Styles: New Zealand rock, indie pop
Others: The Chills, Velvet Underground, Blank Dogs, Bailter Space, Yo La Tengo
The early 90s are so in that it’s in to sound like the bands that early-90s bands wanted to sound like. New Zealand’s archetypal rock act The Clean proved inspirational once upon a late-80s scenecubator, and their karmic wheel has swung round again, with all sorts of new acts rising from the lo-fi muck to assume the mantle of kiwi rock. The fresh Mister Pop could be a chance for the trio to reassert their rightful place in the pantheon of the insufficiently lauded.
The first half, however, is mostly a limp disappointment. The aimless instrumental opener “Loog” sees the band messing with synth and vocoder effects that really should have been left to the kids and -- whether it's due to bigger studio budgets, more accessible technology, or the lure of novelty -- echoes empty as a clean, well-lighted storage locker. Meanwhile, “Are You Really On Drugs” and “Asleep In The Tunnel” slouch along on absentminded, loping strumming, the latter with a couple of entry-level Byrds-y psych riffs that could have turned interesting if the dead bridge didn’t hobble them.
“In The Dreamlife You Need Another Soul” sounds more like one side of classic Clean, upbeat and aggressively melodic, while “Back in the Day” recalls another, a sort of “far out, man” chord pattern and folky lead over some light guitar noise. Both have a little more gloss and a little less inspiration, but are pleasant listening nonetheless.
The band starts to slide back into serious form in the back half, oddly enough, with “Moonjumper,” one of their old VU-as-played-by-the-krauts extended instrumental workouts of driving noise folk. “Factory Man” sounds like a successful Kinks rip, and a rare instance here of the band letting its sense of humor show, while “Simple Fix” is another light, slight instrumental. But penultimate track “Tensile” is the real standout, a knockout hook or two or three that make good on the unfulfilled electronic promise of the opener to incorporate a vocodered vocal that makes the band sound like they've suddenly stepped into New Order’s game or one of their own omnivorous young disciples.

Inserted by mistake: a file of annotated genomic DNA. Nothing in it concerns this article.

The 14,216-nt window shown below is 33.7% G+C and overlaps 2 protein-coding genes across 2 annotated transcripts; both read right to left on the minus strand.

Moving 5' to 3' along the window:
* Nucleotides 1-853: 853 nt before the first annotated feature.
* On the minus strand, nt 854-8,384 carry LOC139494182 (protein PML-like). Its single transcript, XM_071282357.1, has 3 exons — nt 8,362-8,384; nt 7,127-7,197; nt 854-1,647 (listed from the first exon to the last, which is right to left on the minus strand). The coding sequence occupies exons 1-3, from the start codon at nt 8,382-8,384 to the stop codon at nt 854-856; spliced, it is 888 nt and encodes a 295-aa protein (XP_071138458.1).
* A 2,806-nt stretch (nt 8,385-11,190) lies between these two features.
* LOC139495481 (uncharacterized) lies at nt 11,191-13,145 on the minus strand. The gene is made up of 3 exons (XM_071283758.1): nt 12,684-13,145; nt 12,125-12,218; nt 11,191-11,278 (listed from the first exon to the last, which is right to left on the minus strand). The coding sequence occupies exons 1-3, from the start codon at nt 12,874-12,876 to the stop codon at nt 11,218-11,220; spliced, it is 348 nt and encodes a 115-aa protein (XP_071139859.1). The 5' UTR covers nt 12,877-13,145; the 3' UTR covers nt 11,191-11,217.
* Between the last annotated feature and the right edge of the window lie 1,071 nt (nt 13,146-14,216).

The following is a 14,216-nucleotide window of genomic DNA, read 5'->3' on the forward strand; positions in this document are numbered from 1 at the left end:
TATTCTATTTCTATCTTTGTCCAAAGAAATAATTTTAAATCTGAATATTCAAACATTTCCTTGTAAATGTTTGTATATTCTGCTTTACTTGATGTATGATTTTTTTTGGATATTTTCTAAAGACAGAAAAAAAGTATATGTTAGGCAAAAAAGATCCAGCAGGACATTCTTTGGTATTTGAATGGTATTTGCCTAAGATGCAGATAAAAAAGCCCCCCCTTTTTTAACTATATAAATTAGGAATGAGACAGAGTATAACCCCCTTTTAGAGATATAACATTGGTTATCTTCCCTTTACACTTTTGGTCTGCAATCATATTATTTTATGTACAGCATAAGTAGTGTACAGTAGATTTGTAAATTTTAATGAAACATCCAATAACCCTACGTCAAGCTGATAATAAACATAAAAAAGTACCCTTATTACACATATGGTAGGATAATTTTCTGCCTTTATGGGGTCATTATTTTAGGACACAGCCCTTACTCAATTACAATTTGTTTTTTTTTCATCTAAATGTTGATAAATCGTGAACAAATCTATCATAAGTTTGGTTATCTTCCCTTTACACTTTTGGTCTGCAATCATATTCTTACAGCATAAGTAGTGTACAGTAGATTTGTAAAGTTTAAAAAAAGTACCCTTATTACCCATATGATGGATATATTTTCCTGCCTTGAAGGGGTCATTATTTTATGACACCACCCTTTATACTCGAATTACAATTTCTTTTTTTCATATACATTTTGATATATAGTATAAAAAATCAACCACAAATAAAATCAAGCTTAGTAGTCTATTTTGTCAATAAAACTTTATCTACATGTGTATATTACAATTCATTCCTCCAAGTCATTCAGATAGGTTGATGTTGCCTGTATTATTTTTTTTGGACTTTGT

Ultimately, though, Merge’s 2003 Anthology remains the only Clean you need (and you need it; it's a rare accomplishment for a double-CD package). And if you're looking for a late-game album, 2001’s Getaway is the way to go. Sure, Mister Pop might be of interest to fanboys and a few others, but it makes a less convincing case for why new listeners should care about these guys.
2. Are You Really On Drugs?
3. In the Dreamlife You Need a Rubber Soul
4. Asleep In the Tunnel
5. Back In the Day
7. Factory Man
8. Simple Fix
10. All Those Notes